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Trends impacting the APAC cloud computing market

Clement Goh, Managing Director, South Asia, Equinix | July 25, 2016
In a market as fast paced and constantly evolving as cloud technology, it’s no surprise that trends can change overnight or that CIOs are kept up all night thinking of ways to strike the balance between keeping systems ticking-over and continuing to innovate.

3.      Not all clouds are created equal, but adopting a multi-cloud approach is a good equalizer

In the early days of cloud, enterprises would work with one cloud provider for one application, but over time these providers started to innovate at varying paces and offer different features. This led users to look at how they could integrate multiple clouds into a system to best suit their needs, which has led to the adoption of multi-cloud platforms.

However, this interoperability requires orchestration to ensure users know where to divert and how to manage their traffic. Companies are looking for a central switching point that offers access to these clouds, while service providers would want to be part of an ecosystem where they can rapidly connect to enterprises and carriers. This makes orchestration across providers increasingly important, with hardware vendors responding by creating solutions that can interoperate between cloud providers.

Security platforms in the cloud and cloud security will be a focus for next year, along with how integrators can create a centralized billing system for multi-clouds. With providers offering a bundle of services and subscriptions to their customers, they will have to work out how to measure and bill for these. With services coming from a range of vendors, CIOs need to make sure their selected service providers are capable of handling accurate and timely billing data.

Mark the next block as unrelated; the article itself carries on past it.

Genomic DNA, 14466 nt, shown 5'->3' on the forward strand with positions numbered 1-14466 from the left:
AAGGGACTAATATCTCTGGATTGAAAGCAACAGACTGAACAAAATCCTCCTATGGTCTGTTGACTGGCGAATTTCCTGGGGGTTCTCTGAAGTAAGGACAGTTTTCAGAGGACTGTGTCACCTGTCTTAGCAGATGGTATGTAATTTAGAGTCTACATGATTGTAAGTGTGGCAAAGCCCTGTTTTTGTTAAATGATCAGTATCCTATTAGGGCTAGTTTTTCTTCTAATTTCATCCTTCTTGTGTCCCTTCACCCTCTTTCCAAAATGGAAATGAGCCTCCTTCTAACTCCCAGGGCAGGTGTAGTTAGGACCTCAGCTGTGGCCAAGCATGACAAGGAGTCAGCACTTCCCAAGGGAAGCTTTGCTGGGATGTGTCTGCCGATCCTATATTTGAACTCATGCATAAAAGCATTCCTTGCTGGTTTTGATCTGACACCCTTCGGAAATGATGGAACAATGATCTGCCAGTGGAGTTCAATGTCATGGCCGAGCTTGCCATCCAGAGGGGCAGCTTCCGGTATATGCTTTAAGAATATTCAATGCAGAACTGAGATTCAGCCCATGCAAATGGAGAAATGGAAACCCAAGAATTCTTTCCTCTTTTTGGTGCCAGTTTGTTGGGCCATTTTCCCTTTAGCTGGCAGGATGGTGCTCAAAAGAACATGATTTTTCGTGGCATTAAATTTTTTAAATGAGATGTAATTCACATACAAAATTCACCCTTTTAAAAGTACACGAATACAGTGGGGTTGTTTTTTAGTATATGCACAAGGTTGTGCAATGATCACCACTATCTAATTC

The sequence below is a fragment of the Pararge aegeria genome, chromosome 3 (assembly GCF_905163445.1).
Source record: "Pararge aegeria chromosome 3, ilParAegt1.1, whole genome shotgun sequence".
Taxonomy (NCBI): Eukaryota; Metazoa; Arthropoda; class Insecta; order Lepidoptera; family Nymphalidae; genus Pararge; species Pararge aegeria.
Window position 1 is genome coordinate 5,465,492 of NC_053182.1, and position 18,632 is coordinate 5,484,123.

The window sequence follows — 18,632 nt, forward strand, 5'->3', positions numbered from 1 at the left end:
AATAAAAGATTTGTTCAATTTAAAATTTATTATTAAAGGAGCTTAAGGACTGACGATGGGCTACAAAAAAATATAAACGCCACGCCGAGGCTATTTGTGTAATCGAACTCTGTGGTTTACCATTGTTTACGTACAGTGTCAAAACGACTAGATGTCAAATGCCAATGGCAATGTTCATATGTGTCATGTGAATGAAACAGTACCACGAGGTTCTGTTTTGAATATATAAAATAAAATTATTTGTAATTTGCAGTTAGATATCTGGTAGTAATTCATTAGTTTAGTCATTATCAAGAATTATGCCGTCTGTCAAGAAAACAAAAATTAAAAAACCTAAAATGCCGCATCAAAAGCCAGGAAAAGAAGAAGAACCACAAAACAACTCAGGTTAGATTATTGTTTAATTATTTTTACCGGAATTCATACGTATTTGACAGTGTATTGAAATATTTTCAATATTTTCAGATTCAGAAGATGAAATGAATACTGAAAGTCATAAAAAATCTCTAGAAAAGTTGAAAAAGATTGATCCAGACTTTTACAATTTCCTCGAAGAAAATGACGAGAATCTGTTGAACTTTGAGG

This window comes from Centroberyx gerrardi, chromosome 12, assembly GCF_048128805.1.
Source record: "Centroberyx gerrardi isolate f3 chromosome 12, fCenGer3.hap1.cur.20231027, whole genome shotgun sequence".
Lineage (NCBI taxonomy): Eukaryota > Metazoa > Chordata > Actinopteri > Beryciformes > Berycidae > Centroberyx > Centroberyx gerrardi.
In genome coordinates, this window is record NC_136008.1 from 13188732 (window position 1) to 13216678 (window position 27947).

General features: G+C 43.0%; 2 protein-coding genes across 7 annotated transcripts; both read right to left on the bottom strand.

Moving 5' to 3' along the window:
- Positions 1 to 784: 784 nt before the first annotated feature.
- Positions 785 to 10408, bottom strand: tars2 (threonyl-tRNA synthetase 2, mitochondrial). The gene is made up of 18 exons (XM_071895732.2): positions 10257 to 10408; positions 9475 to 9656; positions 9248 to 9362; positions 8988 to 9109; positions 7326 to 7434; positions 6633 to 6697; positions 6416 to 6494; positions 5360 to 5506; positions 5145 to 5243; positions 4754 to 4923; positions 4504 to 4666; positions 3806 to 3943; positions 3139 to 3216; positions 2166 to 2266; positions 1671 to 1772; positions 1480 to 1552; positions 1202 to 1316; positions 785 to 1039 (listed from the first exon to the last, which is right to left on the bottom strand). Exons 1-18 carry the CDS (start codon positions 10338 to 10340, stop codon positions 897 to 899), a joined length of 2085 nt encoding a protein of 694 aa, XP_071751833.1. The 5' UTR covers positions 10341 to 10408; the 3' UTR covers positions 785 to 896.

4.      Innovative hybrid cloud architectures

Hyper-convergence gained considerable ground in 2015, as solutions continued to shrink and come together, and enterprises have continued to explore hybrid cloud architectures in 2016.   

In the hardware market, hyper-convergence has led to smaller footprints and brought servers and storage together in one box along with additional new functions.  Some enterprises are now looking at how to best integrate legacy infrastructure with public cloud providers, while others are exploring new equipment designed and optimized to work with cloud solutions.

We are seeing more CIOs of small and mid-size enterprises focusing on hyper-convergence, in particular 'cloud in a box' - integrated virtualization, storage and compute resources - that enable them to easily and nimbly migrate to the cloud.

As ever, the cloud market may be difficult to pin down sometimes, but it sure is exciting to be a part of. 

 

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